Last week, the global pharmaceutical corporation, Pfizer Inc., announced they are moving to block governments from using its lethal injection drugs in executions. On Friday, the pharmaceutical giant made it known that the company will make wholesalers certify that they will not resell their drugs to state corrections departments.
The drug giant intends to closely monitor these distributors in an attempt to prevent their products from being used as a lethal injection for the execution of criminals who were found guilty of capital crimes.
Lethal injection drug use
The recent decision from Pfizer — one of the world’s leading pharmaceutical manufacturers — is viewed as a milestone. For moral or business reasons, more than 20 American and European drug companies have already agreed to bar the sale of their products to correction agencies.
For years, campaigns against the death penalty — as well as Europe’s strong prohibitions on the export of execution drugs — have caused pharmaceutical companies to change their policies. But many, including Pfizer, say medical principles and business concerns have lead their decision to embark on this course of action.
In Friday’s statement, the drug manufacturer proclaimed the following:
“Pfizer makes its products to enhance and save the lives of the patients we serve. Consistent with these values, Pfizer strongly objects to the use of its products as lethal injections for capital punishment.”
Pfizer added that they will restrict the sale of seven products that could be used in executions to selected wholesalers. The distributors will be closely monitored. They must also certify that they won’t resell the drugs to corrections departments.
It is becoming increasingly difficult for states to obtain lethal injection drugs. Some state correction officials are secretively scrambling to find lethal injection drugs used for state executions.
Some states have used straw buyers. They have also tried to import lethal injection drugs from abroad that aren’t approved by the Food and Drug Administration (FDA). Some have clandestinely bought supplies from loosely regulated compounding pharmacies while others — including Arizona, Oklahoma and Ohio — have postponed executions for months or longer because of drug shortages or legal issues tied to injection procedures.
If lethal injection drugs aren’t available, some states have adopted the gas chamber, firing squad or electric chair as an alternative to lethal injection drugs.
The efforts of corrections officials trying to conceal how the drugs are obtained are challenged by the lawyers of condemned inmates. They go on record saying this makes it impossible to know if quality standards are met, which might cause undue suffering.
The New York Times reports, Ty Alper, associate director of the death penalty clinic at the University of California, Berkeley, School of Law, saying, “States are shrouding in secrecy aspects of what should be the most transparent government activity.”
For example, before Missouri put a prisoner to death it refused to say in court whether the lethal barbiturate it used, phenobarbital was produced by a compounding pharmacy or a licensed manufacturer. Akorn, the only approved company making that drug, has tried to prevent its use in executions.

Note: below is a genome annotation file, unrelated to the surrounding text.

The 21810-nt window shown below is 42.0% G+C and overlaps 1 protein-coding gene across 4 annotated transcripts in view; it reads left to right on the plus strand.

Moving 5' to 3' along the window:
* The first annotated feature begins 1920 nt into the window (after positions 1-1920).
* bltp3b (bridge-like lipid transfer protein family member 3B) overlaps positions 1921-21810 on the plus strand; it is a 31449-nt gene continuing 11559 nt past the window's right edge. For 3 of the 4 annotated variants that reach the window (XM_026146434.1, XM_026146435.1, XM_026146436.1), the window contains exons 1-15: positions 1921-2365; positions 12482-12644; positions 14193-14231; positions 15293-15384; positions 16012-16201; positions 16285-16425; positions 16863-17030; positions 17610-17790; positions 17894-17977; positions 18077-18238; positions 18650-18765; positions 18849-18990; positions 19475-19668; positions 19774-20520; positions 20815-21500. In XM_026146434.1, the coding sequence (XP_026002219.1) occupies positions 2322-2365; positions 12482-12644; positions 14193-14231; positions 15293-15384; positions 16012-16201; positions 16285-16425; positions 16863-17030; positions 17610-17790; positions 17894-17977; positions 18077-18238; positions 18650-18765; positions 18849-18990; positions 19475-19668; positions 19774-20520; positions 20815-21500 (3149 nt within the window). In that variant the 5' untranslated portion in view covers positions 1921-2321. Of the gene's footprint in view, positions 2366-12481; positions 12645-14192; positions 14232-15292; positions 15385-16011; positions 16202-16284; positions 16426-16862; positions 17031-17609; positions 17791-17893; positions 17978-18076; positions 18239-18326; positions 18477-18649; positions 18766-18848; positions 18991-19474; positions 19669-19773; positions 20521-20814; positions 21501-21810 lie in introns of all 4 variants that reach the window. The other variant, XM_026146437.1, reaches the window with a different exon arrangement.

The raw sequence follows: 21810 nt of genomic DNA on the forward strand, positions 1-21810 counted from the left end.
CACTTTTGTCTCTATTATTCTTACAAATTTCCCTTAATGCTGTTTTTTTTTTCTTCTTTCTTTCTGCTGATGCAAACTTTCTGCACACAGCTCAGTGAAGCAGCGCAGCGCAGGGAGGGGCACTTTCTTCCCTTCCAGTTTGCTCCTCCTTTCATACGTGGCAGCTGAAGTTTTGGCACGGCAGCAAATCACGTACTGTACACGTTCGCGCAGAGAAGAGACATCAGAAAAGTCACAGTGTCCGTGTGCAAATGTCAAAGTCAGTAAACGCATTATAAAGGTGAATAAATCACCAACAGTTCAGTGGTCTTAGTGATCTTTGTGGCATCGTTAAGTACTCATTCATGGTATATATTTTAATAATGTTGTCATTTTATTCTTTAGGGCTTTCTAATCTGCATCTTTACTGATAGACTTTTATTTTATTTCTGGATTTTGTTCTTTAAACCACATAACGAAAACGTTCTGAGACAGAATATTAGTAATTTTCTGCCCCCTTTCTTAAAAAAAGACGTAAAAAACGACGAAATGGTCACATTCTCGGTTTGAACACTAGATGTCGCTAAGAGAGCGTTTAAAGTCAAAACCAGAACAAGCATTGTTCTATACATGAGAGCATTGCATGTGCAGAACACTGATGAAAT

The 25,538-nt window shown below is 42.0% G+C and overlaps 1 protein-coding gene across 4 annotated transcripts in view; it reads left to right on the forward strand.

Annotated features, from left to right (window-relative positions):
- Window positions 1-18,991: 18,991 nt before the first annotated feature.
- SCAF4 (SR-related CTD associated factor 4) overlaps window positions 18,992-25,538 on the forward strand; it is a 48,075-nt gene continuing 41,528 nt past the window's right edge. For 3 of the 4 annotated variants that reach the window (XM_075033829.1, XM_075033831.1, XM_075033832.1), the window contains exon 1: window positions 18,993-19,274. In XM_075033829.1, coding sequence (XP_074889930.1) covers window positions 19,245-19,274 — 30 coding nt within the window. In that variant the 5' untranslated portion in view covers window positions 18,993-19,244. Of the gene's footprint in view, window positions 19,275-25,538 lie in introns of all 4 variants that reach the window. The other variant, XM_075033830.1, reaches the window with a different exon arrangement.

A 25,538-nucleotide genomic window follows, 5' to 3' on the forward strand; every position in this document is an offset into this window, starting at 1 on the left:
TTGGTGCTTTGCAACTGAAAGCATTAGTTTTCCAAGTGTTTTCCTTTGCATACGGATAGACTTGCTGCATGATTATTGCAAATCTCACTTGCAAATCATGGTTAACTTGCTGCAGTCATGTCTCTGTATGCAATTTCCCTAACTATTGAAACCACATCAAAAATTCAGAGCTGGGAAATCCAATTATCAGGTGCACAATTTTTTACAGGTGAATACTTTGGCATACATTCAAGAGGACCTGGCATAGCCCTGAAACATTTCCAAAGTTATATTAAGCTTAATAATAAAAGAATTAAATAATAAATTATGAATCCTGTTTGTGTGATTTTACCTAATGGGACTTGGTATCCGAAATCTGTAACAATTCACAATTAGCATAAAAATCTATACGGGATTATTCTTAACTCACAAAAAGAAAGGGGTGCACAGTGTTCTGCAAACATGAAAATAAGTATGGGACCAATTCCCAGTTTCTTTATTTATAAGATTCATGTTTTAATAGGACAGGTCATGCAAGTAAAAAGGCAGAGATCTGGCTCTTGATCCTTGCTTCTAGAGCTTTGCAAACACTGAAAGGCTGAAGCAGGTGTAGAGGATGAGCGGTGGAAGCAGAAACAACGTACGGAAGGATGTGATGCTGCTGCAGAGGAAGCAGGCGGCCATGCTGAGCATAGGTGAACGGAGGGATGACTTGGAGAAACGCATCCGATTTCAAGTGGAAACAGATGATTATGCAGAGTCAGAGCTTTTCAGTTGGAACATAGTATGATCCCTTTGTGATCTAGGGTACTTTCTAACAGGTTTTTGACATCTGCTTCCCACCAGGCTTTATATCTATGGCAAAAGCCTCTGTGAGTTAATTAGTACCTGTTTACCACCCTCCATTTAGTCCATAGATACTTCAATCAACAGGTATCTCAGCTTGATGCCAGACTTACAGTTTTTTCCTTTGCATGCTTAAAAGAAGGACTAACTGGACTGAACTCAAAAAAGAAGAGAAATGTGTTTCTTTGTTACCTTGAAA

Less than ten years ago lethal injections were considered a simple, humane way to put a condemned prisoner to death. Practically all executions were carried out by using the same three-drug combination.
In recent years, it’s become more evident of deficiencies in execution procedures and medical management.
In 2014, the Arizona state attorney general called for a temporary halt to executions after it took nearly two hours to execute convicted murderer Joseph R. Wood III.
Wood’s lengthened execution mirrored two others earlier that year. Clayton Lockett died of a heart attack 43 minutes after Oklahoma began his execution. And, Dennis McGuire gasped for breaths for nearly a half hour when he was executed in Ohio earlier that year.
Following Lockett’s execution, President Barack Obama called for the Justice Department to review how executions are conducted.
The death penalty controversy
Most people have an intense fear of death. The fear of being put to death is supposed to help deter people from executing capital offenses, such as treason, espionage, death resulting from aircraft hijacking, murder, and genocide. However, there are strong convictions on both sides of the death penalty controversy, to say the least.
On one side, retentionists argue that the death penalty functions as a uniquely effective deterrent to serious crime. Proponents for the death penalty say “murderers deserve to die.”
Additionally, law enforcement explain that “Without the death penalty to deter potential criminals, serious crime will run rampant.”
Conversely, abolitionists on the other side of this ongoing controversy argue that the death penalty is cruel and inhumane — a morally unacceptable practice. They say the “demand for justice” is a mask for a barbarous vengeance. A more humane punishment serves equally well.
They exclaim that the death penalty serves no purpose — a more humane punishment is better. They may say, “How long must we indulge the uncivilized and pointless lust for revenge?”
The question arises whether life imprisonment is a more substantial deterrent than the death penalty. Facts and figures may hold the answer to this ongoing, controversial debate.
It’s impossible to guarantee mistakes will not be made in administering punishment. Capital punishment — whether it be by a gas chamber, hanging, electric chair, firing squad or lethal injection — is irrevocable.